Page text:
"Hawton, 2 miles south-south-west of Newark, is a scattered village and parish pleasantly situated on the River Devon, comprising 227 inhabitants, and 2,150 acres of land, mostly belonging to Robert Holden Esq., of Nuthall Temple. The Duke of Newcastle and Thomas Scales have small estates here, which was soc to Newark, to which this parish adjoins, near the extensive linen manufactory called Hawton's Mills.
The church, dedicated to All Saints, is in the early style of English architecture, and contains some ancient monuments of the Molyneaux family, also a few handsome marble ones to the Holdens, whose family vault is here. In 1843 the chancel was thoroughly repaired, and a new roof added. The whitewash, which for many years had obscured and disgraced the rich decoration and beautiful carving was taken away. On the south side are three stone stalls, and on the north a lofty arch, having deep and rich moldings. Beneath is the effigy of a knight in armour. The rectory, valued in the King's books at £17 13s 4d, is in the gift of Charles Newdigate Newdegate Esq. The Rev. Pelly Parker M.A. is the incumbent. The tithes have been commuted for about £750."
[WHITE's "Directory of Nottinghamshire," 1853]


Archives & Libraries

The Library at Newark will prove useful in your research.



  • The parish was in the Balderton sub-district of the Newark Registration District.
  • The table below gives census piece numbers, where known:
Piece No.
1841 H.O. 107 / 862
1861 R.G. 9 / 2481
1871 R.G. 10 / 3544
1881 R.G. 11 / 3378
1891 R.G. 12 / 2715

Church History

  • The Anglican parish church is dedicated to All Saints.
  • The church was built in in the 13th century.
  • The church tower was built in 1482.
  • The church was restored during 1880-87.
  • The church seats 154.
  • Christine HASMAN has a photograph of the Church of All Saints on Geo-graph, taken in April, 2004.
  • Alan MURRAY-RUST also has a photograph of All Saints Church on Geo-graph, taken in September, 2012.

Church Records

  • Anglican parish register entries exist from 1564 and is fairly legible.
  • The church was in the rural deanery of Newark.
  • The Family History Library has a microfilm of the Bishop's Transcripts for 1608 - 1862.

Civil Registration

  • The parish was in the Balderton sub-district of the Newark Registration District.
  • Civil Registration started in July, 1837.

Description & Travel

This village and parish are near the River Devon (pronounced Deevon) only about 1.5 miles south of Newark-on-Trent. The parish covers about 2,180 acres.

The River Devon (pronounced Deevon) flows just west of the village.

  • David HALLAM-JONES has a photograph of the Middle Beck on Geo-graph, taken in January, 2016.
You can see pictures of Hawton which are provided by:



John Marius WILSON's Imperial Gazetteer of England and Wales, 1870-72  described Hawton as:

"HAWTON, a village and a parish in Newark district, Notts. The village stands near the river Devon, 1½ mile SSW of Newark r. station; and was nearly destroyed during the civil war. The parish comprises 2,160 acres. Post-town, Newark. Real property, £4,768; of which £600 are in quarries."

Historical Geography

You can see the administrative areas in which Hawton has been placed at times in the past. Select one to see a link to a map of that particular area.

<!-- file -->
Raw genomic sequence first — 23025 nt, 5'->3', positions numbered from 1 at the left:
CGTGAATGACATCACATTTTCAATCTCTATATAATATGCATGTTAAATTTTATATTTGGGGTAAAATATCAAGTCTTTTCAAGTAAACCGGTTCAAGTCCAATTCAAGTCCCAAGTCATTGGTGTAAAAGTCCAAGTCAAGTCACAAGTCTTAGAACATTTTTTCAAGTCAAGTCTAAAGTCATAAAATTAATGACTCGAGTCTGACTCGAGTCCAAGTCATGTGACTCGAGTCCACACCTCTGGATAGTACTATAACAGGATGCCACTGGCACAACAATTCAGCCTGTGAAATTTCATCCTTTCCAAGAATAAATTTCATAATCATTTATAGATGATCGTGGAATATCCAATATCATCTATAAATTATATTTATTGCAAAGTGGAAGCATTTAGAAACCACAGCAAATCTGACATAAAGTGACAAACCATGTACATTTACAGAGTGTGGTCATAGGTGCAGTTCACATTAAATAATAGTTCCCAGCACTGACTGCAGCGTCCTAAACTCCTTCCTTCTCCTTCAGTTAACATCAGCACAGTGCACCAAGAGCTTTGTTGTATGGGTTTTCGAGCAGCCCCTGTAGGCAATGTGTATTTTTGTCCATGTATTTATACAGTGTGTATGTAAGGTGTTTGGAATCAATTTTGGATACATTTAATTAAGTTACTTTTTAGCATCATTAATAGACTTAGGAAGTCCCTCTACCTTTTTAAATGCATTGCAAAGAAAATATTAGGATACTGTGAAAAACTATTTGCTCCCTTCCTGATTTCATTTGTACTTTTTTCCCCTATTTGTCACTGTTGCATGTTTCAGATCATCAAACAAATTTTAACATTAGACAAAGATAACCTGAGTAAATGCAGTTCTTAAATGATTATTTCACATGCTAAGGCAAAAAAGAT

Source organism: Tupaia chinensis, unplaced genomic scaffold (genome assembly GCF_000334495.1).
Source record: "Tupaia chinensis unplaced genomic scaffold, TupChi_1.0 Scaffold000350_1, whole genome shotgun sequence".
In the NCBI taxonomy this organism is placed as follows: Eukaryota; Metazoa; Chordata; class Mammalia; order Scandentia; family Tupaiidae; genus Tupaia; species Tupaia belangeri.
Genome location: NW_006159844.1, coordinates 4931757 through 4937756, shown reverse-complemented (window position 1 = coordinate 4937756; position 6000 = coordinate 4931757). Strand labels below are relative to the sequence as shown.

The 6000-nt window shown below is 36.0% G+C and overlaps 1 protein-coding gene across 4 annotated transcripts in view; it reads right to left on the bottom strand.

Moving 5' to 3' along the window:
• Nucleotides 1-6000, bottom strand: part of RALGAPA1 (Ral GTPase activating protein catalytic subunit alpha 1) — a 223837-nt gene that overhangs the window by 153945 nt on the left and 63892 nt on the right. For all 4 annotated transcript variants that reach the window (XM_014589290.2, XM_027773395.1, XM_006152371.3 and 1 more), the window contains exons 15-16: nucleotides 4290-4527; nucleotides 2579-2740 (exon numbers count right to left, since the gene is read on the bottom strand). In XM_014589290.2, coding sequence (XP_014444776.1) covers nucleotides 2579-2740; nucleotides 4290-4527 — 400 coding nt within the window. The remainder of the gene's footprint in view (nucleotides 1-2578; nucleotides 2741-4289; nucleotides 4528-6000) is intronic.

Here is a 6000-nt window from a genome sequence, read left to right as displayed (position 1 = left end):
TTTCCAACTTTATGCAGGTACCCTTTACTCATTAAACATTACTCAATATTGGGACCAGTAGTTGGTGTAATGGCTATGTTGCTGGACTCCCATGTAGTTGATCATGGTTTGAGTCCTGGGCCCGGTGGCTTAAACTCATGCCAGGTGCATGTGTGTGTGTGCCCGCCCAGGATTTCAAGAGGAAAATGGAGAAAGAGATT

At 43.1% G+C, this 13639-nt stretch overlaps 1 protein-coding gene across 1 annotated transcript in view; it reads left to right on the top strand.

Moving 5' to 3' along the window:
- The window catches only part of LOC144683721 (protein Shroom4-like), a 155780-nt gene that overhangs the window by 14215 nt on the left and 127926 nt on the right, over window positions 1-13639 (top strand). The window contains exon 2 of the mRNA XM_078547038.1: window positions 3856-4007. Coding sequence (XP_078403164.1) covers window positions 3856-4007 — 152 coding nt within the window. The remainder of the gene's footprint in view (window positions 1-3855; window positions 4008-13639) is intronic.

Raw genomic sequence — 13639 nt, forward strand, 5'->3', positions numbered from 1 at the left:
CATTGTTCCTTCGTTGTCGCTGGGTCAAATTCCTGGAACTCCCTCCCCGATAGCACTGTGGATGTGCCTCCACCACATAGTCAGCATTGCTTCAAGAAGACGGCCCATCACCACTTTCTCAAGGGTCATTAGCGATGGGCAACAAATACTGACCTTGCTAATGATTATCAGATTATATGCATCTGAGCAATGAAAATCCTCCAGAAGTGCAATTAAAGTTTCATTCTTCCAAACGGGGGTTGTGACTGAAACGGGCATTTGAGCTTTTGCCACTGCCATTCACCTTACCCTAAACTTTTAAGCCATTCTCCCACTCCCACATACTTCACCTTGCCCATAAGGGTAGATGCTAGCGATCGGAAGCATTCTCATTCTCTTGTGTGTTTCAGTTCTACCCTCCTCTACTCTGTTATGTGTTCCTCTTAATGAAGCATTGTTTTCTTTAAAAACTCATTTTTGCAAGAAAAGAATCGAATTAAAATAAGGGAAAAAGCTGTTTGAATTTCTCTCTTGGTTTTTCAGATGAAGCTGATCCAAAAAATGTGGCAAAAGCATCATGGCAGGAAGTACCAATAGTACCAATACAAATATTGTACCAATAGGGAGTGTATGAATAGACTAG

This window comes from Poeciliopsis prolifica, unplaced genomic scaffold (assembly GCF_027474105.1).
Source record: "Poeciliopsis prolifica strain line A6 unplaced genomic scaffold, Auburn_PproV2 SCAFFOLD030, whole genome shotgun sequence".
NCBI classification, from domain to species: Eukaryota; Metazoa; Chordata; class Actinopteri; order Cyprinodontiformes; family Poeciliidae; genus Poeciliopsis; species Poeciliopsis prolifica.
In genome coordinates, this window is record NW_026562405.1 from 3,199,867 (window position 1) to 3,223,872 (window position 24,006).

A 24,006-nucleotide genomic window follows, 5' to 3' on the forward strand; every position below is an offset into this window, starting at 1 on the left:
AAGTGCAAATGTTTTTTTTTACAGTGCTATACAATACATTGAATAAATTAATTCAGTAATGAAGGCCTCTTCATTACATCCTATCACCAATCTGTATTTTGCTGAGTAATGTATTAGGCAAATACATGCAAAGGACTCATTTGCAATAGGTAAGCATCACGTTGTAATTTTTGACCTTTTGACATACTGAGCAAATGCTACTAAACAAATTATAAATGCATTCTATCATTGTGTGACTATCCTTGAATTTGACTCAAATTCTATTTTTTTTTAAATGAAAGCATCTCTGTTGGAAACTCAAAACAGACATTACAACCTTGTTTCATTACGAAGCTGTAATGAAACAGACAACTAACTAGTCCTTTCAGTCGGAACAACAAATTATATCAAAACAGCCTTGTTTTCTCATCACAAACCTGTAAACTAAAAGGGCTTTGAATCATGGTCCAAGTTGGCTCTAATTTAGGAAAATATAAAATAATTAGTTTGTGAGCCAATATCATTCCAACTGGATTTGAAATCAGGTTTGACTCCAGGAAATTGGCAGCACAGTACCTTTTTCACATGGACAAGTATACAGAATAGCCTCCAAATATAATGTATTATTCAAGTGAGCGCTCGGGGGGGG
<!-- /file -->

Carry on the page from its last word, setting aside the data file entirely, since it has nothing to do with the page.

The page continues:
• See our Maps page for additional resources.

You can see maps centred on OS grid reference SK788511 (Lat/Lon: 53.051361, -0.825882), Hawton which are provided by:


Military History

  • During the English Civil War (1642-1651), Hawton had a Roundhead encampment just west of the village standing against the Royalist stronghold in Newark.
  • Alan MURRAY-RUST has a photograph of a Civil War Redoubt on Geo-graph, taken in September, 2012. The Redoubt dates to circa 1651.
  • The Great War Bulletin for November 16th, 1914 tells us that the following men were selected as Special Constables for Hawton for the duration of the war: John ABRAHAM and Benjamin FARROW, farmers.
  • There is a War Memorial inside the church. It is a white plaque in a dark border. It has seven names from World War 1 and one from World War II.

Military Records

For a photograph of the War Memorial and the list of names on it, see the Nottingham County Council site.

These are the villagers who died in World War One:

  1. private George William CARTWRIGHT
  2. private Charles CARTWRIGHT
  3. private Ernest CHILVERS
  4. private Henry GRAY
  5. private John Henry GRAY
  6. private Alfred LEADER
  7. private Thomas Archibald TAYLOR

Politics & Government

  • This place was an ancient parish in Nottingham county and became a modern Civil Parish when those were established.
  • The parish was in the ancient Newark Wapentake (Hundred) in the eastern division of the county.
  • In April, 1935, this Civil Parish was reduced by 516 acres given to Newark-upon-Trent Civil Parish.
  • You may contact the local Parish Council regarding civic or political issues, but they will NOT do family history searches for you.
  • District governance is provided by the Newark and Serwood District Council.

Poor Houses, Poor Law

  • Bastardy cases would be heard in the Newark petty session hearings.
  • After the Poor Law Amendment Act reforms of 1834, the parish became part of the Newark Poor Law Union.


 Year Inhabitants
1801 107
1821 216
1841 240
1851 227
1881 286
1891 246
1901 242




A Public Elementary School was raised here in 1855 with room for 40 children.

Alan MURRAY-RUST has a photograph of the former village school on Geo-graph, taken in September, 2012.

Sarah Jane SOWMAN was the schoolteacher here in 1911. She was 53 years old, born in Lambeth, Middlesex, and single. It appears that she died just after the 1911 census.